Accomack School Board Approves Policy On Sudden Cardiac Arrest

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By Stefanie Jackson – The Accomack school board at its June 21 meeting unanimously approved a policy on preventing student-athlete sudden cardiac arrest, which had come up for review for the first time since the related state law was adopted in 2020.

According to an information sheet provided by the school division, which is consistent with information from the American Heart Association, sudden cardiac arrest “is when the heart stops beating, suddenly and unexpectedly.”

Cardiac arrest is related to a heart attack, but the two conditions are not the same. A heart attack is caused by a blockage that stops blood flow to the heart, which can lead to cardiac arrest. However, cardiac arrest also can occur suddenly in an apparently healthy person with no blocked arteries.

Sudden cardiac arrest can result from a structural or electrical disease of the heart which predisposes a person to have an abnormal heart rhythm. These conditions in children are typically inherited.

Sudden cardiac arrest also can be caused by a blunt-force injury to the chest or the use or abuse of recreational or performance-enhancing drugs or energy drinks, the document continued.

Sudden cardiac arrest is the leading cause of death in the U.S. for both adults and student athletes. Every year, there are about 300,000 cardiac arrests that occur outside of hospitals and about 2,000 people under age 25 die from sudden cardiac arrest.

Warning signs of sudden cardiac arrest include: unexplained shortness of breath, dizziness, extreme fatigue, chest pains, racing heart, and fainting or seizures during exercise. 

Sudden cardiac arrest is often fatal and must be treated quickly. Emergency responses to the condition include immediately calling 911, administering CPR, and using an automatic external defibrillator.

The symptoms of sudden cardiac arrest “can be unclear in athletes, since people often confuse these warning signs with physical exhaustion,” but ignoring the signs can be catastrophic, leading to permanent brain damage or death.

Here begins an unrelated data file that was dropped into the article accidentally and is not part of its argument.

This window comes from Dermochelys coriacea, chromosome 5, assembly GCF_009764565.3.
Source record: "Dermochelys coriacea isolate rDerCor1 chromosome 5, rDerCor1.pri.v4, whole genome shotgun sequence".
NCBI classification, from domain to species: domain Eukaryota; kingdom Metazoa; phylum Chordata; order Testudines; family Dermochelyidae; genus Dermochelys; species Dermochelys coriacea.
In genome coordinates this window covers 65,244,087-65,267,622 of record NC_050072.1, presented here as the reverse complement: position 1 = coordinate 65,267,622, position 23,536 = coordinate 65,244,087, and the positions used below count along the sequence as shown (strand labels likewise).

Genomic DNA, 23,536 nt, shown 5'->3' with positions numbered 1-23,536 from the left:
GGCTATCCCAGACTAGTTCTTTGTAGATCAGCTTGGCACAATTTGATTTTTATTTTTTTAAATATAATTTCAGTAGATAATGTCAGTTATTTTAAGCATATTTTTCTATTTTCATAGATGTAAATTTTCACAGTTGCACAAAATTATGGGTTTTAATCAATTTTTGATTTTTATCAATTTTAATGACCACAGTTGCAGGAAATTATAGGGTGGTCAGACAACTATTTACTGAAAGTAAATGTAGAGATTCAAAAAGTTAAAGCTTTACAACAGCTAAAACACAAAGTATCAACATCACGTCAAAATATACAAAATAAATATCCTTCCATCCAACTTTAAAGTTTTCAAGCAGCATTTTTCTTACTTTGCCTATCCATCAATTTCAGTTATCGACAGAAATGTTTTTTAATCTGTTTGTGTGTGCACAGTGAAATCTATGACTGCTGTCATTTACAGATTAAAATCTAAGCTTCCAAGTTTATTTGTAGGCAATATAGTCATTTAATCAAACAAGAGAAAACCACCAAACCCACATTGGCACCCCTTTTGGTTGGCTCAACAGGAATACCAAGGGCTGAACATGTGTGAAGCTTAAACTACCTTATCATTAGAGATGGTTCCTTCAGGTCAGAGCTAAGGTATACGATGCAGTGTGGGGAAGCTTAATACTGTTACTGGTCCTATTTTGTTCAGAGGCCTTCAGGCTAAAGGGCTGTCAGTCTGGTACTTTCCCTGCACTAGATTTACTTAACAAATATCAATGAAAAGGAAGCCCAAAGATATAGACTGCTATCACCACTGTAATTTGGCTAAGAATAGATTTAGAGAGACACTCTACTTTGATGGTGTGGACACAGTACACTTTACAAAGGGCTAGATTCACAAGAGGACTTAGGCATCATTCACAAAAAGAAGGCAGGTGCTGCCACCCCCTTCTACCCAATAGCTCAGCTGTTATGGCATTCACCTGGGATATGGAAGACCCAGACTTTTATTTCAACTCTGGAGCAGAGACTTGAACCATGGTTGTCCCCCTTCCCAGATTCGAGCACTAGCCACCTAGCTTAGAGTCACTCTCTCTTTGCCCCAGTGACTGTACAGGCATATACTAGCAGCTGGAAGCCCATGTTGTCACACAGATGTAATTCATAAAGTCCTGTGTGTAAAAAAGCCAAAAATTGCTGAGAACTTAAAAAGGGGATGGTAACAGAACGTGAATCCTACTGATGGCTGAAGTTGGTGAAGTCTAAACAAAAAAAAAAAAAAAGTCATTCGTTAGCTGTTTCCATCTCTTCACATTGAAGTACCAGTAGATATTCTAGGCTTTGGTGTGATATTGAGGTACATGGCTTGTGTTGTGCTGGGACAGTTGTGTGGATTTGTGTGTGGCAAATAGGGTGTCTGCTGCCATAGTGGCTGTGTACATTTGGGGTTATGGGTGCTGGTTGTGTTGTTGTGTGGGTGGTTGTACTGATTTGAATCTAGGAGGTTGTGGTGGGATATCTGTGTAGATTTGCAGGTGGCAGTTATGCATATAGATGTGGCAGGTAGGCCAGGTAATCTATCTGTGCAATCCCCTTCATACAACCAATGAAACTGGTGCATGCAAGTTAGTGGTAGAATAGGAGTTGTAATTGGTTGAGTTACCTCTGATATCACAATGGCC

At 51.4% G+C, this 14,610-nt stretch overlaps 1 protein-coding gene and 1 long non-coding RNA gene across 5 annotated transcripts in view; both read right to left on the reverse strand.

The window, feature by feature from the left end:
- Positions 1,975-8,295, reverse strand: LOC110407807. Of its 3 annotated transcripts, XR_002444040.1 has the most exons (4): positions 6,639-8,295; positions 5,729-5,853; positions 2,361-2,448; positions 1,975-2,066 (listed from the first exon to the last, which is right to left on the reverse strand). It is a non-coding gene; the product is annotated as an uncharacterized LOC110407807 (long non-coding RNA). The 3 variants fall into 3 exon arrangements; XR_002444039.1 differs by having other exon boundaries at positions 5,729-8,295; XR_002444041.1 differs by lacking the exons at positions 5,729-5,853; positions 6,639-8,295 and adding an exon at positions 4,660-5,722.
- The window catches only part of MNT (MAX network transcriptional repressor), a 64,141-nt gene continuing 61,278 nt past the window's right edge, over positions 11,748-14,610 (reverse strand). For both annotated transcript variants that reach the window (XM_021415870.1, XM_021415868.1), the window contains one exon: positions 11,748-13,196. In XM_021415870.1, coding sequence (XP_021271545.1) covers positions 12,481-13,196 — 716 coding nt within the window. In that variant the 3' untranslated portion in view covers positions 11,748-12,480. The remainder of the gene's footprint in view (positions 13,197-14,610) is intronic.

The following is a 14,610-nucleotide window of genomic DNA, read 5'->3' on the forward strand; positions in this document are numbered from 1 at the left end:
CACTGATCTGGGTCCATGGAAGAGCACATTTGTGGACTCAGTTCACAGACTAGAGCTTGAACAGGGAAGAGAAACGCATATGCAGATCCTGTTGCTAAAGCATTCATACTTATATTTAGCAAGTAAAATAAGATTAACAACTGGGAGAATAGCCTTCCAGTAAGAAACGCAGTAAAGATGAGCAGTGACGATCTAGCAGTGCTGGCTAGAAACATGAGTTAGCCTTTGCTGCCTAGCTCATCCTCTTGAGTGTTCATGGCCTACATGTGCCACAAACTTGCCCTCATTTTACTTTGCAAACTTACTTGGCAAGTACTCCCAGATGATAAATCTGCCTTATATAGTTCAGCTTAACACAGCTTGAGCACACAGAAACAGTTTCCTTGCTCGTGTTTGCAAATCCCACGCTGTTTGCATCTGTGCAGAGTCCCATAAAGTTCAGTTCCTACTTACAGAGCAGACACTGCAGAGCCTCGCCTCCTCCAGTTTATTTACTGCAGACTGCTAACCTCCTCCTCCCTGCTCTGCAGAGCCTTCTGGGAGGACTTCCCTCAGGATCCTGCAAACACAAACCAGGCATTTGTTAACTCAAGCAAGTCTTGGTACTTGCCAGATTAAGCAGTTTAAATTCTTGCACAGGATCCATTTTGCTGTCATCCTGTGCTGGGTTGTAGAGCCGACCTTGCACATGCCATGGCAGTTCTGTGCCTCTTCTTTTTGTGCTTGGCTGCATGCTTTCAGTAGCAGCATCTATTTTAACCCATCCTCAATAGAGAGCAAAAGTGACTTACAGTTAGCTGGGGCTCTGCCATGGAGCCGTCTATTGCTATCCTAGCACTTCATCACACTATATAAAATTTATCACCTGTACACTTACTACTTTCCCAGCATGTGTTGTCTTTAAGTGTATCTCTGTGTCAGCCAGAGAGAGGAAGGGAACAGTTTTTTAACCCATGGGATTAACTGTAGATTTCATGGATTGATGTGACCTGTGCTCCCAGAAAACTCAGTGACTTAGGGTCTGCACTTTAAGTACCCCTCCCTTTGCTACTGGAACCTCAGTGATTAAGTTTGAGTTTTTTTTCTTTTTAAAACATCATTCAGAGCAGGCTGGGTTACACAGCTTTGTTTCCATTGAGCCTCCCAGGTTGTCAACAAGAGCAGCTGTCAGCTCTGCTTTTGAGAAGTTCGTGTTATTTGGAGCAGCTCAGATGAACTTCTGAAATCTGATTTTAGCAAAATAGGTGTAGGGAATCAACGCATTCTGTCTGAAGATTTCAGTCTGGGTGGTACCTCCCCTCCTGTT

A student athlete who exhibits signs or symptoms of sudden cardiac arrest before, during, or after activity must be removed from play – all athletic activity. The student may return to play after being evaluated by a licensed physician, certified registered nurse practitioner, or cardiologist, and receiving clearance in writing.

One strategy for minimizing the risk of sudden cardiac arrest is requiring every student athlete to undergo an annual sports physical examination conducted by a doctor.

The information sheet emphasizes the importance of parents and guardians accurately answering the personal history and heart health questions on the student athletics parental consent forms provided by the Virginia High School League.

The document advises parents to be aware of anyone in the family who has been diagnosed with certain heart conditions, had an unexplained sudden death before age 50, or died suddenly during physical activity, during a seizure, or from SIDS (Sudden Infant Death Syndrome) or drowning.

Warning signs of potential heart issues include a family history of heart disease or cardiac arrest; a history of high blood pressure; fainting or seizures from physical activity or emotional excitement or distress; dizziness, lightheadedness, extreme fatigue, shortness of breath, or chest pain from exercise or other physical exertion; and heart palpitations. 

Anyone with any of these warning signs should be further evaluated by a doctor.

Before an Accomack student may participate in extracurricular physical activity, the student and the student’s parent or guardian must sign an acknowledgment form that will accompany the physical exam form.

By signing, the student and parent acknowledge that Virginia Code 22.1-271.8 requires that they annually review the information provided by their school division on the symptoms of sudden cardiac arrest, and a student removed from play for signs of sudden cardiac arrest may not resume the physical activity without an evaluation and written clearance from a licensed health care provider, who may be a volunteer.

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